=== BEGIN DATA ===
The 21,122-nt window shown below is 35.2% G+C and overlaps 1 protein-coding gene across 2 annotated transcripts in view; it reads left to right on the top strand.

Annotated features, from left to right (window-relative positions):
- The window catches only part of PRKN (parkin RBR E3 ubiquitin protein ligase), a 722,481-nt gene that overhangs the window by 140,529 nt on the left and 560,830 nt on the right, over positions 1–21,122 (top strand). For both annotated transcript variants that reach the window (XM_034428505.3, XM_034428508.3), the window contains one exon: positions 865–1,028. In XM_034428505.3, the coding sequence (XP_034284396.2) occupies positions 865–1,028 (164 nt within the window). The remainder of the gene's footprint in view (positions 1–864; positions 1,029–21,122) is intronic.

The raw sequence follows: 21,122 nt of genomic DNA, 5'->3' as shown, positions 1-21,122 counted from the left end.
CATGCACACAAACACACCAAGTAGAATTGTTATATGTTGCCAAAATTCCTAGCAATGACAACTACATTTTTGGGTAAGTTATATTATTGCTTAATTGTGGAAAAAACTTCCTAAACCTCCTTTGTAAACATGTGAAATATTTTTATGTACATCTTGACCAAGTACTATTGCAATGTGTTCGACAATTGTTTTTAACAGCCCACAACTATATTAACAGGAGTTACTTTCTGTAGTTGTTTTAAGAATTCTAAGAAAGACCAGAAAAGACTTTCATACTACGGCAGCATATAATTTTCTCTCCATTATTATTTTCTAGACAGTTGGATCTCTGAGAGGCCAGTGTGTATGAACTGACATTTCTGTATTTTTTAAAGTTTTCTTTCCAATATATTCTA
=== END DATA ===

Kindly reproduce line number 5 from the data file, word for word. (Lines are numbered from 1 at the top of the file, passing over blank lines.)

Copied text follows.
CATGCACACAAACACACCAAGTAGAATTGTTATATGTTGCCAAAATTCCTAGCAATGACAACTACATTTTTGGGTAAGTTATATTATTGCTTAATTGTGGAAAAAACTTCCTAAACCTCCTTTGTAAACATGTGAAATATTTTTATGTACATCTTGACCAAGTACTATTGCAATGTGTTCGACAATTGTTTTTAACAGCCCACAACTATATTAACAGGAGTTACTTTCTGTAGTTGTTTTAAGAATTCTAAGAAAGACCAGAAAAGACTTTCATACTACGGCAGCATATAATTTTCTCTCCATTATTATTTTCTAGACAGTTGGATCTCTGAGAGGCCAGTGTGTATGAACTGACATTTCTGTATTTTTTAAAGTTTTCTTTCCAATATATTCTA